Back in 2011, Malta was one of the last countries in the world that did not allow divorce. However, since its introduction 2,859 have terminated their union, parliamentary figures have revealed.
Separations still remain the more popular choice for Maltese couples, with roughly 850 taking place every single year. When it comes to divorce, after reaching a high of 432 on the first full year of its introduction in 2012, the number has hovered at around 370 per year. In 2019, there have 237 divorces as of September.
For those fearing a potential threat Malta’s marriage population, the number of people who tie the knot every year doubles the amount who parts ways, with 2,552 couples getting married in 2018.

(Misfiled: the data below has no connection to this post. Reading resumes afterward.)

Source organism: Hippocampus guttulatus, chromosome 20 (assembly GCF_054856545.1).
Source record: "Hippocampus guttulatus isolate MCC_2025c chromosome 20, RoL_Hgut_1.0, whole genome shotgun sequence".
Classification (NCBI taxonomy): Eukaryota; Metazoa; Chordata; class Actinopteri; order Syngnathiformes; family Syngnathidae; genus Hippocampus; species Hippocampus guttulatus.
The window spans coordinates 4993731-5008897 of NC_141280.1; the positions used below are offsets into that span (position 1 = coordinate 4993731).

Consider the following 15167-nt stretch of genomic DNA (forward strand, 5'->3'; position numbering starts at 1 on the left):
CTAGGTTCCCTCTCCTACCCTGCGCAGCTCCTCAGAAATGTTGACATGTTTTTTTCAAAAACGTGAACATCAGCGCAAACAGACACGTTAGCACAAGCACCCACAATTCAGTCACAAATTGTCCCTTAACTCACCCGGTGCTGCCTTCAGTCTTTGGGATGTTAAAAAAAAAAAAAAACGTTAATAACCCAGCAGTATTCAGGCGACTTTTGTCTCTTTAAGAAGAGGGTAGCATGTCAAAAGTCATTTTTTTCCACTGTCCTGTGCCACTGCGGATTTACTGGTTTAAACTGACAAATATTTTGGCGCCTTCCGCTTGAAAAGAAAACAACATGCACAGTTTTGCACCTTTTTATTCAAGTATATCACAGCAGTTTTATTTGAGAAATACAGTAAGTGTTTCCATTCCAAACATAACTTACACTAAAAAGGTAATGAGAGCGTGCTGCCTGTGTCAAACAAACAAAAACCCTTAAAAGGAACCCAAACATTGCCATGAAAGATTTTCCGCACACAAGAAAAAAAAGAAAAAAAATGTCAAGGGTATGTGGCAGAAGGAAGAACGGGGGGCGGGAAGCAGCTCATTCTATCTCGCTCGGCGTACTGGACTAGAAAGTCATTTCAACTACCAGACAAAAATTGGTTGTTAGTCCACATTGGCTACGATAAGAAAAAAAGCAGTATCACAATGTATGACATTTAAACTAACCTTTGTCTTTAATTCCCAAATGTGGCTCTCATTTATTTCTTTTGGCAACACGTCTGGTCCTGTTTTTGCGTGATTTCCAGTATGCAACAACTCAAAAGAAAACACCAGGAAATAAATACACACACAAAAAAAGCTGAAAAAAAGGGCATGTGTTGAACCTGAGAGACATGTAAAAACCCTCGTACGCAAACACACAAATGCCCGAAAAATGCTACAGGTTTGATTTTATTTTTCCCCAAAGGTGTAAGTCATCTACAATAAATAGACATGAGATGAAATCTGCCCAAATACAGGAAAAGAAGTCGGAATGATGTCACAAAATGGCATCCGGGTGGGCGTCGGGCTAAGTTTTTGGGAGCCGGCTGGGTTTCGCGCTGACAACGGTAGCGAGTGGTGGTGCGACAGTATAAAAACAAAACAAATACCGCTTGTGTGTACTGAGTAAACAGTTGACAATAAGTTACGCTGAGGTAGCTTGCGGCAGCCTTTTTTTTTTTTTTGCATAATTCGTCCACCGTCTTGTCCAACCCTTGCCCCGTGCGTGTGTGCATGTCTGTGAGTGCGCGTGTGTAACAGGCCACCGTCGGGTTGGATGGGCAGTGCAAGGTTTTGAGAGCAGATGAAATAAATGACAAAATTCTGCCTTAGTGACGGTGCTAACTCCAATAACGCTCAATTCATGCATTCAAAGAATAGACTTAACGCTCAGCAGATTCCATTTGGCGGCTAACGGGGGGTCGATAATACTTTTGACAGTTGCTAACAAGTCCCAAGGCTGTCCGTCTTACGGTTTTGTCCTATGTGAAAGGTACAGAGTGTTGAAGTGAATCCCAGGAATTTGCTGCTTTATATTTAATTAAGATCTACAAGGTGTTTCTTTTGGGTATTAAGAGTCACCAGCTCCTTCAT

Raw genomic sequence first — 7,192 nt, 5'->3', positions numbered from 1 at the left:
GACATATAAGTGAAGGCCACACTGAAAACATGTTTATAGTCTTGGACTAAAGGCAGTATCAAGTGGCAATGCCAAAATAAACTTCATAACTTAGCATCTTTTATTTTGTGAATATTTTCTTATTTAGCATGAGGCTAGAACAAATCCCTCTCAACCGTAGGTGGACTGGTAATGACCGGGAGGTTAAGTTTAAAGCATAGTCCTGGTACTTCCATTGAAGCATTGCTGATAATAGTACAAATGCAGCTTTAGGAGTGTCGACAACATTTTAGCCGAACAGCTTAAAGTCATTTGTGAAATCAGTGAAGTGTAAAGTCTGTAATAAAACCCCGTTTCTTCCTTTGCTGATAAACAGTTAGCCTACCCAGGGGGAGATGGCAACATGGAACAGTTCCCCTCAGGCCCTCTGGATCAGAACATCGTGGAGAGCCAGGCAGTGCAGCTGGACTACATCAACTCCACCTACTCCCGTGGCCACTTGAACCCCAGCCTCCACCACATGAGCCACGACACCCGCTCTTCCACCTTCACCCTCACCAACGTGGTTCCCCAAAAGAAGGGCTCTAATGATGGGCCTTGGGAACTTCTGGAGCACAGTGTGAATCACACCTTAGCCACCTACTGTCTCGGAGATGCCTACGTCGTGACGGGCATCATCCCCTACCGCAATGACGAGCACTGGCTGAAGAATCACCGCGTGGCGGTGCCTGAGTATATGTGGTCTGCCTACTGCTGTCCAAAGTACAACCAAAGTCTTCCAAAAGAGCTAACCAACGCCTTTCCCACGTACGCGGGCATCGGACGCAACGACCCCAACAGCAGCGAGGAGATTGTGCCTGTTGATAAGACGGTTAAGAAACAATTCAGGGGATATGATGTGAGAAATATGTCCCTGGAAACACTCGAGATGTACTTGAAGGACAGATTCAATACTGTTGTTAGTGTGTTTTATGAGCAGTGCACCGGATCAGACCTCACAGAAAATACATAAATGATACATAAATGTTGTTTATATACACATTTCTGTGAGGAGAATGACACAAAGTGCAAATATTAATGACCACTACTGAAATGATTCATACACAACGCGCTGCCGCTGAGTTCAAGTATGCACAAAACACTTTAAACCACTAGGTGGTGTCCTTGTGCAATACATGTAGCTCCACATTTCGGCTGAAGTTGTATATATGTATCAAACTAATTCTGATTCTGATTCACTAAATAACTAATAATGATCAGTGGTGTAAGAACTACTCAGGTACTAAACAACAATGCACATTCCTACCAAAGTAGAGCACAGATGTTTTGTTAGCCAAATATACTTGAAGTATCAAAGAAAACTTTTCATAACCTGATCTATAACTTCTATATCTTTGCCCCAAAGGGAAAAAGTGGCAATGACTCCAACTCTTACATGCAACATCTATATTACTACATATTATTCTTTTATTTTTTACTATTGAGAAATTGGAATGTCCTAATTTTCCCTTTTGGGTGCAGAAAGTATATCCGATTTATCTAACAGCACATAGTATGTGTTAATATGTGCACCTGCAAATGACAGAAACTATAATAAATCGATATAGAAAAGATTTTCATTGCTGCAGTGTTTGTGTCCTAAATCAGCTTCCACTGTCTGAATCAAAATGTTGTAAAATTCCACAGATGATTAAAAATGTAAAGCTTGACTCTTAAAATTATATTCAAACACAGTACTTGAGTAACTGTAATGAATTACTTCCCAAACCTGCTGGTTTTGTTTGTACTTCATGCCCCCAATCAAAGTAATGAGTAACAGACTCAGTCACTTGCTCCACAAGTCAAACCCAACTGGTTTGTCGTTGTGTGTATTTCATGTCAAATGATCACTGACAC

The first in a long line of liberal policies, the divorce campaign kicked off in 2010. Led by former MPs Jeffrey Pullicino Orlando and Deborah Schembri, close to three-quarters of the electorate voted in a hotly debated non-binding referendum.
53% voted in favour. However, when the divorce bill came before parliament, former Prime Minister Lawrence Gonzi controversially voted against its introduction, despite the result, as did several other MPs.
He has since said that he regrets his decision to do so.
Divorce became law in October 2011. Since then, Malta has become a world leader in progressive issues, with the current Labour government introducing a swathe of liberal policies, namely marriage equality, parental rights, and reproductive issues.